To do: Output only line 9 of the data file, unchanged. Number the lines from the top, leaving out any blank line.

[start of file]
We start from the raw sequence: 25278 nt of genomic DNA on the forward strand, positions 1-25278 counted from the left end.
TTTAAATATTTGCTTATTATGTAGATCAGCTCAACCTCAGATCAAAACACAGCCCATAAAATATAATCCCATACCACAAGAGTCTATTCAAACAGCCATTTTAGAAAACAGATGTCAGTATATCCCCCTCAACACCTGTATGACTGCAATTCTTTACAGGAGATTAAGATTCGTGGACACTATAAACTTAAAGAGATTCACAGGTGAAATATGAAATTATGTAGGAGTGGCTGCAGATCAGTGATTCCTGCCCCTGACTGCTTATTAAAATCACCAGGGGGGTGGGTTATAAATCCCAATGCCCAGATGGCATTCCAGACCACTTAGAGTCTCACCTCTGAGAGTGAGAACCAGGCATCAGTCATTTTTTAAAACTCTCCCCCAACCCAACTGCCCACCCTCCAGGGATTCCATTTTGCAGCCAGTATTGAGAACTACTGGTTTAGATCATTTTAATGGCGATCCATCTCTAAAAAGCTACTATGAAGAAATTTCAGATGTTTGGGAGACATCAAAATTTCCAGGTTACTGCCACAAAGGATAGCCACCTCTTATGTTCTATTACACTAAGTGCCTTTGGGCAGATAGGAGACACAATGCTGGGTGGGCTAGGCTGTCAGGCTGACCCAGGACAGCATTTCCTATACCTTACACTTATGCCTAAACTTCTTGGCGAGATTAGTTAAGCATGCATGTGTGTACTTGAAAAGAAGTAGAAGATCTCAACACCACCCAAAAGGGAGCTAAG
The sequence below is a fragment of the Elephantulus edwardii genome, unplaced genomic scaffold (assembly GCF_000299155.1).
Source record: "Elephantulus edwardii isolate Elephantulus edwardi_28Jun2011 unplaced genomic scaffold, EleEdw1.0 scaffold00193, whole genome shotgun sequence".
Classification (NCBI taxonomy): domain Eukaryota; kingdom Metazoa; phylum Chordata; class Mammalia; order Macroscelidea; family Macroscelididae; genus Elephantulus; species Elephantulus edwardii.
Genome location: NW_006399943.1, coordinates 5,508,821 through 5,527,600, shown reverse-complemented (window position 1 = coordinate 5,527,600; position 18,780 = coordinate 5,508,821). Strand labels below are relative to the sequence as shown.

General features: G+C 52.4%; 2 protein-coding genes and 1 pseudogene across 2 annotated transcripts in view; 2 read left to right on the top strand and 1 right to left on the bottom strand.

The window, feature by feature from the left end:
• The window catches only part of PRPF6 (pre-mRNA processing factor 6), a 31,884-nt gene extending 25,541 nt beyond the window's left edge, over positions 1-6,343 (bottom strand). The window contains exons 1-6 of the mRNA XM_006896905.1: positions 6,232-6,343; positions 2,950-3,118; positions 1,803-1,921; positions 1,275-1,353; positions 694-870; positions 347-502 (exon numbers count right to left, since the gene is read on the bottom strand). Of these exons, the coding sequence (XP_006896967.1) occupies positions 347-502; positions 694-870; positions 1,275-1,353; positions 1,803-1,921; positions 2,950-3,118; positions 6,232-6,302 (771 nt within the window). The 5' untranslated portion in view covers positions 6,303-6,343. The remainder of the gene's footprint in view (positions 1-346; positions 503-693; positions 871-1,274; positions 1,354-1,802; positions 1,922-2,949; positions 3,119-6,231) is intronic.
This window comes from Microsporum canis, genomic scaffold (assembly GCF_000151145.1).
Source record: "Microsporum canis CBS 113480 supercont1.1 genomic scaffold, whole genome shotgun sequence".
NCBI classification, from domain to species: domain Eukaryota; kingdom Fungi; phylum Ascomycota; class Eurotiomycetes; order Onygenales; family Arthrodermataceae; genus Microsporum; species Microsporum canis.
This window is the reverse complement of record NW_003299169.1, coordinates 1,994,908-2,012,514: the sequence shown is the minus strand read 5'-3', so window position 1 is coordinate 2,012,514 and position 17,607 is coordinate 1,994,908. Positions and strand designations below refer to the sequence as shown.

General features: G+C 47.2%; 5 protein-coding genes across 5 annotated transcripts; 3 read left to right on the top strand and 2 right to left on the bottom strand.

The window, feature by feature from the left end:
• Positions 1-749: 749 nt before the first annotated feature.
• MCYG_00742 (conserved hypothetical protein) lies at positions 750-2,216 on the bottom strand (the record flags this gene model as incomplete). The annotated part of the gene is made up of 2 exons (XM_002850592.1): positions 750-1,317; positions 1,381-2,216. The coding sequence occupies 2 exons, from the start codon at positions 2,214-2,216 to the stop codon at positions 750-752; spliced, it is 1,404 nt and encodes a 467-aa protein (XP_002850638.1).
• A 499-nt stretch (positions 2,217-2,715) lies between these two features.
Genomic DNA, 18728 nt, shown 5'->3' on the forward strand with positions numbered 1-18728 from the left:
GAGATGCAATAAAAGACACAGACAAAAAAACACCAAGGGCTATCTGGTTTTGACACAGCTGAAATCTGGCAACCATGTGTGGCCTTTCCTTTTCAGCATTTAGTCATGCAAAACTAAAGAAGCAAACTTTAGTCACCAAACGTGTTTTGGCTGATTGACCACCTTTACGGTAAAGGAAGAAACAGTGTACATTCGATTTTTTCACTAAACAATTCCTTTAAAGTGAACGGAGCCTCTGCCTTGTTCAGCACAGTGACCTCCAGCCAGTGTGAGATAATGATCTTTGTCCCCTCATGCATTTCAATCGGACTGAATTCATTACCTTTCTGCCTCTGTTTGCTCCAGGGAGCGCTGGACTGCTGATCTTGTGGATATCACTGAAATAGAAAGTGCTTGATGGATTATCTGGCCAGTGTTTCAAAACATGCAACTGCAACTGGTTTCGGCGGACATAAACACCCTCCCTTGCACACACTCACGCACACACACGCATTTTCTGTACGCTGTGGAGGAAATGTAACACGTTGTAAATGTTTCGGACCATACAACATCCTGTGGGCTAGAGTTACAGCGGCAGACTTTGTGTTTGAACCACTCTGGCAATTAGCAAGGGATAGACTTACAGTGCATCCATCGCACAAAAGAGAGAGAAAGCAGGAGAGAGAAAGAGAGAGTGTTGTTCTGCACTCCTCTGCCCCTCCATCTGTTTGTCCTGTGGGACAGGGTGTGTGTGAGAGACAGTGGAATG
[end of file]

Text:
• The window catches only part of PRPF6 (pre-mRNA processing factor 6), a 31,884-nt gene extending 25,541 nt beyond the window's left edge, over positions 1-6,343 (bottom strand). The window contains exons 1-6 of the mRNA XM_006896905.1: positions 6,232-6,343; positions 2,950-3,118; positions 1,803-1,921; positions 1,275-1,353; positions 694-870; positions 347-502 (exon numbers count right to left, since the gene is read on the bottom strand). Of these exons, the coding sequence (XP_006896967.1) occupies positions 347-502; positions 694-870; positions 1,275-1,353; positions 1,803-1,921; positions 2,950-3,118; positions 6,232-6,302 (771 nt within the window). The 5' untranslated portion in view covers positions 6,303-6,343. The remainder of the gene's footprint in view (positions 1-346; positions 503-693; positions 871-1,274; positions 1,354-1,802; positions 1,922-2,949; positions 3,119-6,231) is intronic.